The Arab-Israeli crisis. Flag of the Arab league. Flag of Israel. 1967- 1973 War of Attrition and the Yom Kippur War. The Khartoum Resolution1967. The Arab leaders of the Arab league met in this city to discuss what to do next with Israel. They had been badly beaten in the Six Day War.
Flag of the Arab league
Flag of Israel.
War of Attrition and the Yom Kippur War
Sunk by Egyptian missile boats 1968.
An attempt to provoke a larger conflict.
Egyptian military build up and defence in depth.
Israeli defences – the ‘Bar Lev’ line
A bus bombing in Israel. This was typical of Arab terror raids on Israeli territory.
The USSR sent military assistance and about 10,000 advisors to help Egypt recover its military abilities.
The USSR also saw an opportunity to test out new weapons and radar systems, as well as train personnel in combat situations. The Soviet arms industry had also taken a knock in the Six Day War and saw a chance at research and development.
The Egyptians built up large amounts of anti-aircraft weaponry to try to neutralise the effect of the superior Israeli air force. They bought in particular the new, and deadly, SAM (Surface to Air) missile systems from the USSR.
An Egyptian air force Mig 21 being shot down (from an Israeli jet’s gun camera). The white dots are tracer bullets.
the A4 Skyhawk (above), and the F4 Phantom (left).
The American F4 Phantom would dominate the skies for 20 years.
Such was Nasser’s popularity- despite the lost wars- that huge crowds attended his burial. Estimated at 5 million people- it was one of the largest funerals in history. News casters cried openly on television, and women wept in the streets.
The crowds in fact hijacked his funeral and people insisted on carrying the coffin themselves.
This shows his true legacy- the restoration of Arab pride in themselves.
Not a yard was lost, or gained. The border remained at the Suez Canal.
Women Palestinian fighters in Jordan. September 1970.
Crest of the PLO.
Notice the map of Palestine all one colour.
PLO?The Palestinian Liberation Organisation was an ‘umbrella’ name for all many Palestinian political groups. It helped small groups have a greater say, and effect, on events and helped to keep secret the organisation of the more militant groups.
Many civilian deaths but it is unclear how many.
The Jordanians would want the number to be low- so as not to seem too harsh.
The PLO would want the number to be as a high as possible so as to win sympathy from outsiders.
In time the tents would become replaced by buildings, and the tracks by roads.
The anger of the people would be more difficult to modify.
A Black September terrorist negotiating with police.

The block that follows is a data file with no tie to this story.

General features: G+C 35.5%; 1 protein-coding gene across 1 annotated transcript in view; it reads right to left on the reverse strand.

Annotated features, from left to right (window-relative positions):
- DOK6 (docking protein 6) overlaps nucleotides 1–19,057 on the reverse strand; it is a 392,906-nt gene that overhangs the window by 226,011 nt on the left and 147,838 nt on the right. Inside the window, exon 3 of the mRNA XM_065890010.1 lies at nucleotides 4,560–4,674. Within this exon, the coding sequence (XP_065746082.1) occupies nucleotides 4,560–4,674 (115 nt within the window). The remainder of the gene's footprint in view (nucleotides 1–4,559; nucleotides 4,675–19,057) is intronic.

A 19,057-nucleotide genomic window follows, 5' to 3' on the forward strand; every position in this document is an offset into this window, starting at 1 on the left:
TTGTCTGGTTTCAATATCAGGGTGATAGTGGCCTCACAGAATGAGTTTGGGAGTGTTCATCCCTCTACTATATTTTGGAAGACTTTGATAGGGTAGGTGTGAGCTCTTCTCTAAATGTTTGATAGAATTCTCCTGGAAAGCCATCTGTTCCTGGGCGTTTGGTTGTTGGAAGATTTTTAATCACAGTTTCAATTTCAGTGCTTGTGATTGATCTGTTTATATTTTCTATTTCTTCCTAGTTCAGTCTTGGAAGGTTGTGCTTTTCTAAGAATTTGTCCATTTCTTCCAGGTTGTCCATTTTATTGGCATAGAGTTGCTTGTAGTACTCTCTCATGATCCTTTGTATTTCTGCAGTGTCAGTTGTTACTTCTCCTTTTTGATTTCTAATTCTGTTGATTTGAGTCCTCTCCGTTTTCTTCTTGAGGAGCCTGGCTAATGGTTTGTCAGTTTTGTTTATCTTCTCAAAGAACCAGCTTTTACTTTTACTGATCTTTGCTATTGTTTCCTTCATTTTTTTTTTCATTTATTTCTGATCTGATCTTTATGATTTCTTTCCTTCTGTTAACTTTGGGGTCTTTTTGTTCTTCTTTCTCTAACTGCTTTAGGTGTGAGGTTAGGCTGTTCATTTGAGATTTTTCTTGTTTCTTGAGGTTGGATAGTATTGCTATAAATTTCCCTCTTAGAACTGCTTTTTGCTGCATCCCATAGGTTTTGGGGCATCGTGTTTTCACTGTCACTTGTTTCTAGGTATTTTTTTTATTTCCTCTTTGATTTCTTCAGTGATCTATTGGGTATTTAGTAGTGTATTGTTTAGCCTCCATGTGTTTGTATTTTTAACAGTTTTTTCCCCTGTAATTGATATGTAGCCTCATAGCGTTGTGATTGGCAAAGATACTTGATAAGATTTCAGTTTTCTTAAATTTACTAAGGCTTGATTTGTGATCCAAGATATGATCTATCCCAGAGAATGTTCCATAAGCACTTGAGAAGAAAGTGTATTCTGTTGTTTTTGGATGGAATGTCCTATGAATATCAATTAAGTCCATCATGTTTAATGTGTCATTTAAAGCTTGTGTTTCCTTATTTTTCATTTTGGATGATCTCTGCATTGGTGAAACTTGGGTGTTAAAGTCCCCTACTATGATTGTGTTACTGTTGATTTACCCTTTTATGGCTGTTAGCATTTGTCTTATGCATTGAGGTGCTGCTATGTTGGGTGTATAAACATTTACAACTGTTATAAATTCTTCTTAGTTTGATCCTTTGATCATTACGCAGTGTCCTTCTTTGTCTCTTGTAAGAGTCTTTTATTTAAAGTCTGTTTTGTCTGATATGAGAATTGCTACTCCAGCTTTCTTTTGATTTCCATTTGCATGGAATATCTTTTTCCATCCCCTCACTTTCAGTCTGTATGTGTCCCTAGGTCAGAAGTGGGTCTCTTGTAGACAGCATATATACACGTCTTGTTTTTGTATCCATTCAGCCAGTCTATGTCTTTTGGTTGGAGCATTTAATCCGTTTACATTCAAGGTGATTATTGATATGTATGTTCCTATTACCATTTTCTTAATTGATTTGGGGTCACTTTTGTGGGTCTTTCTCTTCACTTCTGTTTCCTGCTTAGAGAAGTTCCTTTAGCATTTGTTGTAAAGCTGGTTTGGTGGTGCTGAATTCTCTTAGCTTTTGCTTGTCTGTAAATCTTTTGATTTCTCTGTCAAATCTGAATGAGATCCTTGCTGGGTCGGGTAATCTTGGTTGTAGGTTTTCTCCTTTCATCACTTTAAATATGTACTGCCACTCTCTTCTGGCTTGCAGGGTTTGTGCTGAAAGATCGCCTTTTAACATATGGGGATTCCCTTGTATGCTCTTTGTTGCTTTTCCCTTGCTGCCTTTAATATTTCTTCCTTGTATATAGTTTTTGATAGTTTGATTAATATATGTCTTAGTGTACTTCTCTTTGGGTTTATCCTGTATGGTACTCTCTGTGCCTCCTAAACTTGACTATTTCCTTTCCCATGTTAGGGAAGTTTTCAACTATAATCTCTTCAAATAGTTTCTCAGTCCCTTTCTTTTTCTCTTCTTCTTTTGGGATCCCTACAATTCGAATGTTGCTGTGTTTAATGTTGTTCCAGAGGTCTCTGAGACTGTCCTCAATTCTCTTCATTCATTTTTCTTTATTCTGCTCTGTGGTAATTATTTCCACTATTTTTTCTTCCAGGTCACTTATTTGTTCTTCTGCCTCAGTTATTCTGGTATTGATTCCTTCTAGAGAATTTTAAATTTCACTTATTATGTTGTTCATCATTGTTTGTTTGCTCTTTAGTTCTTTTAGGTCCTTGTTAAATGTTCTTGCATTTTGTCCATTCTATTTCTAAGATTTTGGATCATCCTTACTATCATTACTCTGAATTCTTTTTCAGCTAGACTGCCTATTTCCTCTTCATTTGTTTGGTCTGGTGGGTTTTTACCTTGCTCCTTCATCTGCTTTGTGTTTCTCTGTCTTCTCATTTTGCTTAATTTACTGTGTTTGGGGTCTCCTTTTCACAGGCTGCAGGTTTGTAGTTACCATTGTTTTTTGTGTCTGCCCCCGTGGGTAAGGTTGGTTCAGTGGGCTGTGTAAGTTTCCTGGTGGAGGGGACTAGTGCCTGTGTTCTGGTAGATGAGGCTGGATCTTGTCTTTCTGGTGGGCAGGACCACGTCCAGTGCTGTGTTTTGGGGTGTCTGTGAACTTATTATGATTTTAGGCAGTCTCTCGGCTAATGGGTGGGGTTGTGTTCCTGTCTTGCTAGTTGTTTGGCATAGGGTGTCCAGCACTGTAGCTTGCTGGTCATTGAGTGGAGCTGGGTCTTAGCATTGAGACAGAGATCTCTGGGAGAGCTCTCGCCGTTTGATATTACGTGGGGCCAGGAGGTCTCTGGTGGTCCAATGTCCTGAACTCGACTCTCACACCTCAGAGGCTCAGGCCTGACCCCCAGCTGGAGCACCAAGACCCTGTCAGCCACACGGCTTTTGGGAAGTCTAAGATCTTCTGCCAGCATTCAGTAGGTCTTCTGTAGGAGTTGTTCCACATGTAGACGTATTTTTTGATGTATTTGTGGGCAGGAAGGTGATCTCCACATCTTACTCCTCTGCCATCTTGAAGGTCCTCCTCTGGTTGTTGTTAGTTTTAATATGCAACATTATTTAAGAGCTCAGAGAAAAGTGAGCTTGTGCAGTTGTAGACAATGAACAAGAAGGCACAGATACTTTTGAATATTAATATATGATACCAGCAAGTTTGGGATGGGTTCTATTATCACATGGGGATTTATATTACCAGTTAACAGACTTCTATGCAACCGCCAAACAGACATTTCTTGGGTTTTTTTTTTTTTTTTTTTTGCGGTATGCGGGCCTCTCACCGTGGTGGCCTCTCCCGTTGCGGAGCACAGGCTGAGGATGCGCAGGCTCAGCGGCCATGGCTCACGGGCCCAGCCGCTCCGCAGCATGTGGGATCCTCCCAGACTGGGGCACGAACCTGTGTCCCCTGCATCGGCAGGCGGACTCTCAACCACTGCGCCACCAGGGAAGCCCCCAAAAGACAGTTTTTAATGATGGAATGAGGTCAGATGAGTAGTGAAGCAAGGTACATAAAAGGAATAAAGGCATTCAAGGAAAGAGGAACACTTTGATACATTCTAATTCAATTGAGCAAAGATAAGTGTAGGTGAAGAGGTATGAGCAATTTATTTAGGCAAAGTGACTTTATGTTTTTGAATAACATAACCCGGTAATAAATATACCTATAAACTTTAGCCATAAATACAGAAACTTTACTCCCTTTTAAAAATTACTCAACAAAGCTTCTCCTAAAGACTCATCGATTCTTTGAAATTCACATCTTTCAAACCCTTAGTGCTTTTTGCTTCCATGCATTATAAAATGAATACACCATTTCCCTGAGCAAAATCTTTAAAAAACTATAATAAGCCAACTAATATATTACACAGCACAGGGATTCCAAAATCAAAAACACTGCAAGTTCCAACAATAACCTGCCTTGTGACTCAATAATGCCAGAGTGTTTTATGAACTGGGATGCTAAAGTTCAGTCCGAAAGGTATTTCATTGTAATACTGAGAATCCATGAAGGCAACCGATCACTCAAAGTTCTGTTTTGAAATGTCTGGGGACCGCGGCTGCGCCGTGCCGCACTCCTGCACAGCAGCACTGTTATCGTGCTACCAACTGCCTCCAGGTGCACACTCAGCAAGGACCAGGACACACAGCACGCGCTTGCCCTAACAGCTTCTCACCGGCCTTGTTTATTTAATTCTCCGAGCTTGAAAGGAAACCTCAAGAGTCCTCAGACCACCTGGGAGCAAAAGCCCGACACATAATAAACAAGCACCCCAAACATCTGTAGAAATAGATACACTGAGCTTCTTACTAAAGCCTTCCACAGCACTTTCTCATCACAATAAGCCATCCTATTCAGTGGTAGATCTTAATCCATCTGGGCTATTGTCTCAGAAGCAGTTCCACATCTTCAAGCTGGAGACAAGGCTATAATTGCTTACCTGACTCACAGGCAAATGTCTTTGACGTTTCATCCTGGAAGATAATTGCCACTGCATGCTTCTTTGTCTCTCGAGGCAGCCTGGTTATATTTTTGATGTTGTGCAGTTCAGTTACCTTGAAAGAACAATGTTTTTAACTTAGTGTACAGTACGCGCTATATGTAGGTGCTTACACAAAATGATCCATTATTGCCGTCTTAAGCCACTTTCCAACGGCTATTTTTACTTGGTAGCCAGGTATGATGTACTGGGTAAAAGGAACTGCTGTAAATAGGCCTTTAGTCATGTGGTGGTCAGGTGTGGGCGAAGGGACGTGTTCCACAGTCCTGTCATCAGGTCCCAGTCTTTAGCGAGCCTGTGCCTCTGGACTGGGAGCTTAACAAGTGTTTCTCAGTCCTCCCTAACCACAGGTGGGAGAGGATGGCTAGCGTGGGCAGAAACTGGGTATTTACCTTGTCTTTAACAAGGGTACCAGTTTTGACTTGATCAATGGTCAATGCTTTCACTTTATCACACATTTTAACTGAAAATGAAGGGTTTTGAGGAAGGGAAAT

RPG 7.The ‘Rocket propelled grenade’. This was so effective as a weapon that it would become the weapon of choice for many Palestinian fighters.
Syria was building up militarily too. With Soviet assistance she was rapidly becoming the strongest Arab nation in the Middle East.
She had split with Egypt (the UAR) in 1963, and had successfully resisted both Palestinian influence and Turkish pressure.
With her leader, President Assad, she was becoming a serious challenger to Egypt’s authority over the Arab world.
Syria’s political ‘Baath’ party established full control over the nation and now established links with the Baath party in Iraq. The centre of the Arabic political world was moving East.
President Assad of Syria.
Iraq lent some of these planes to Egypt for the war. An action symbolic of Arab unity.
Israeli trenches on the Bar Lev line.
Egyptian soldiers cross the canal by boat
A tremendous feat of military engineering. The Egyptians bridged the canal and cut through the sand wall fortification, (with water cannons), in 5 hours. The Israelis were taken by surprise.
Notice the RPG 7 held by the soldier in the middle.
As Egyptian troops (in red) poured into the Sinai desert, the Israeli armies grouped together and waited for the reserve army to appear.
The Israeli’s then counter attacked (in blue) by attempting to punch a hole in the Egyptian line and completely cutting off Egypt’s 3rd army.
The UAR flag (Egypt) raised in victory.
But it was too soon to celebrate.
The battle was won, but the war wasn’t finished.
the Sinai Desert.
Israeli ’Phantoms’ patrol as Israeli Centurion tanks move past wounded soldiers.
There were massive tank battles- between as many as 1,000 tanks at one time.
Syria invaded Israel. She had Iraqi air force support in the sky. King Hussein of Jordan reluctantly (?) supplied artillery to protect the South flank.
The Israeli reserves moved fast, and the Israeli air force perfected quick refuelling and resupply techniques to keep them in the air longer.
The End of the War.
-green marks Israeli gains
For them it was an almost victory, but a loss of good men and real victory added up to little.
Their military reputation was enhanced and the memory of their defeat in the Six day war had been erased.
1981 President Sadat was assassinated. Not one of his bodyguards returned fire on the attackers.
There were three US presidents at Sadat’s funeral, and only one Arab leader.
The crowds run to safety.
Egyptian ‘jihadi’ extremists.
The president and foreign visitors hide under their chairs